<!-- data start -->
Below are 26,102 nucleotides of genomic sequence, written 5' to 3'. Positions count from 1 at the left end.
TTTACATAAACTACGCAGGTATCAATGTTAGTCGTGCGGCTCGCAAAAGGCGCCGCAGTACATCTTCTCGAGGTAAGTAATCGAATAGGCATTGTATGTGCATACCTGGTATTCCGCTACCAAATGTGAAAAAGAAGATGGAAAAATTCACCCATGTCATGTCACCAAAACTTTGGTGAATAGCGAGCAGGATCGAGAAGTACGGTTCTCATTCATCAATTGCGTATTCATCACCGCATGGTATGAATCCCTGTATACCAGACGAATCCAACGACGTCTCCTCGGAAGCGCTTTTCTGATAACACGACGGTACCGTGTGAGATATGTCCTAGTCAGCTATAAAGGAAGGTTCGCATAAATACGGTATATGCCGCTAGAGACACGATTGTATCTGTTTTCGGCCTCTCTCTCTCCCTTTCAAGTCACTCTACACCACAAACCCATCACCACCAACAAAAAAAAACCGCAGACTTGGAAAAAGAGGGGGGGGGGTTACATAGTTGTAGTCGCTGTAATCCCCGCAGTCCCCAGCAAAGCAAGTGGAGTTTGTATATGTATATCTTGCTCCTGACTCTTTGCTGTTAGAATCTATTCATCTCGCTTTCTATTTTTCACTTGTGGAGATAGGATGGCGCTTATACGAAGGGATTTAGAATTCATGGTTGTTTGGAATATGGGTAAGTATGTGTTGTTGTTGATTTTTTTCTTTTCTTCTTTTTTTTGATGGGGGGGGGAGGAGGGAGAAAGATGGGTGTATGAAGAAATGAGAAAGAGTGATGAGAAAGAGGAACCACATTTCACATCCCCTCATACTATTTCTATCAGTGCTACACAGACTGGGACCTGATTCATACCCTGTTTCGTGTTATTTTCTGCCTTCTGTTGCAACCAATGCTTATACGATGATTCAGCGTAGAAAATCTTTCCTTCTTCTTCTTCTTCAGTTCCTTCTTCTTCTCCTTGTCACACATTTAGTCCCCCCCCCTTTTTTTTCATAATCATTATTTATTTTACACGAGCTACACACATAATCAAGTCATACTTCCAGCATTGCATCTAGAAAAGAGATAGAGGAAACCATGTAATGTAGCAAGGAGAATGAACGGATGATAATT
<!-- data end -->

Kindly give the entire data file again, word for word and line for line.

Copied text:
Below are 26,102 nucleotides of genomic sequence, written 5' to 3'. Positions count from 1 at the left end.
TTTACATAAACTACGCAGGTATCAATGTTAGTCGTGCGGCTCGCAAAAGGCGCCGCAGTACATCTTCTCGAGGTAAGTAATCGAATAGGCATTGTATGTGCATACCTGGTATTCCGCTACCAAATGTGAAAAAGAAGATGGAAAAATTCACCCATGTCATGTCACCAAAACTTTGGTGAATAGCGAGCAGGATCGAGAAGTACGGTTCTCATTCATCAATTGCGTATTCATCACCGCATGGTATGAATCCCTGTATACCAGACGAATCCAACGACGTCTCCTCGGAAGCGCTTTTCTGATAACACGACGGTACCGTGTGAGATATGTCCTAGTCAGCTATAAAGGAAGGTTCGCATAAATACGGTATATGCCGCTAGAGACACGATTGTATCTGTTTTCGGCCTCTCTCTCTCCCTTTCAAGTCACTCTACACCACAAACCCATCACCACCAACAAAAAAAAACCGCAGACTTGGAAAAAGAGGGGGGGGGGTTACATAGTTGTAGTCGCTGTAATCCCCGCAGTCCCCAGCAAAGCAAGTGGAGTTTGTATATGTATATCTTGCTCCTGACTCTTTGCTGTTAGAATCTATTCATCTCGCTTTCTATTTTTCACTTGTGGAGATAGGATGGCGCTTATACGAAGGGATTTAGAATTCATGGTTGTTTGGAATATGGGTAAGTATGTGTTGTTGTTGATTTTTTTCTTTTCTTCTTTTTTTTGATGGGGGGGGGAGGAGGGAGAAAGATGGGTGTATGAAGAAATGAGAAAGAGTGATGAGAAAGAGGAACCACATTTCACATCCCCTCATACTATTTCTATCAGTGCTACACAGACTGGGACCTGATTCATACCCTGTTTCGTGTTATTTTCTGCCTTCTGTTGCAACCAATGCTTATACGATGATTCAGCGTAGAAAATCTTTCCTTCTTCTTCTTCTTCAGTTCCTTCTTCTTCTCCTTGTCACACATTTAGTCCCCCCCCCTTTTTTTTCATAATCATTATTTATTTTACACGAGCTACACACATAATCAAGTCATACTTCCAGCATTGCATCTAGAAAAGAGATAGAGGAAACCATGTAATGTAGCAAGGAGAATGAACGGATGATAATT